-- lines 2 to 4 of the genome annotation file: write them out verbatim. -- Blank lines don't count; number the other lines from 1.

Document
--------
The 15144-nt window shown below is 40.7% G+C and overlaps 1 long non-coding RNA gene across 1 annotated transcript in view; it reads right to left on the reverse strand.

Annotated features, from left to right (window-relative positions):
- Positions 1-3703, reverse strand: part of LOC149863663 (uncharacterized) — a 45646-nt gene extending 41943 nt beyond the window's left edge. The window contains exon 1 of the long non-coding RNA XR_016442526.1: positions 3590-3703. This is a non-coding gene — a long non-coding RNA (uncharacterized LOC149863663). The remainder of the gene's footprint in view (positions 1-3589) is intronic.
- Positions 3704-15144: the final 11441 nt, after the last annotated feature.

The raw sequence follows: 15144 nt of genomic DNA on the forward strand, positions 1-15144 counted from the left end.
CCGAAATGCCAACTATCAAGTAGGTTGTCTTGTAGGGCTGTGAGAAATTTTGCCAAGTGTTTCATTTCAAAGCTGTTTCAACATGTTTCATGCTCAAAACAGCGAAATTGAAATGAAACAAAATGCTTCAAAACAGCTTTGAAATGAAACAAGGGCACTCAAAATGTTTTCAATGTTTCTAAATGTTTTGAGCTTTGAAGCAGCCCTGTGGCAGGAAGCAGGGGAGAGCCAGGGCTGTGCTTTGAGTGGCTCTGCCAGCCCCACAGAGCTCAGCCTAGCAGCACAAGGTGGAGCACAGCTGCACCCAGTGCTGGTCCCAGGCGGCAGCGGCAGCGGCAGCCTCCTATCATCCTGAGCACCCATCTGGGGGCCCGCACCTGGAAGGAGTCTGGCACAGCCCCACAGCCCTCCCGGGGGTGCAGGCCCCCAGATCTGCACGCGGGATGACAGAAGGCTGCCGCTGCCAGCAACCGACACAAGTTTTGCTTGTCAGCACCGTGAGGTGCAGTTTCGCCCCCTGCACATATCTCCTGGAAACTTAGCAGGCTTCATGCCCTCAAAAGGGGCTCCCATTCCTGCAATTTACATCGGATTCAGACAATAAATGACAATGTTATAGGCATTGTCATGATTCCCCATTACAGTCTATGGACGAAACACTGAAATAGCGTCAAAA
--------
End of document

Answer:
Annotated features, from left to right (window-relative positions):
- Positions 1-3703, reverse strand: part of LOC149863663 (uncharacterized) — a 45646-nt gene extending 41943 nt beyond the window's left edge. The window contains exon 1 of the long non-coding RNA XR_016442526.1: positions 3590-3703. This is a non-coding gene — a long non-coding RNA (uncharacterized LOC149863663). The remainder of the gene's footprint in view (positions 1-3589) is intronic.
- Positions 3704-15144: the final 11441 nt, after the last annotated feature.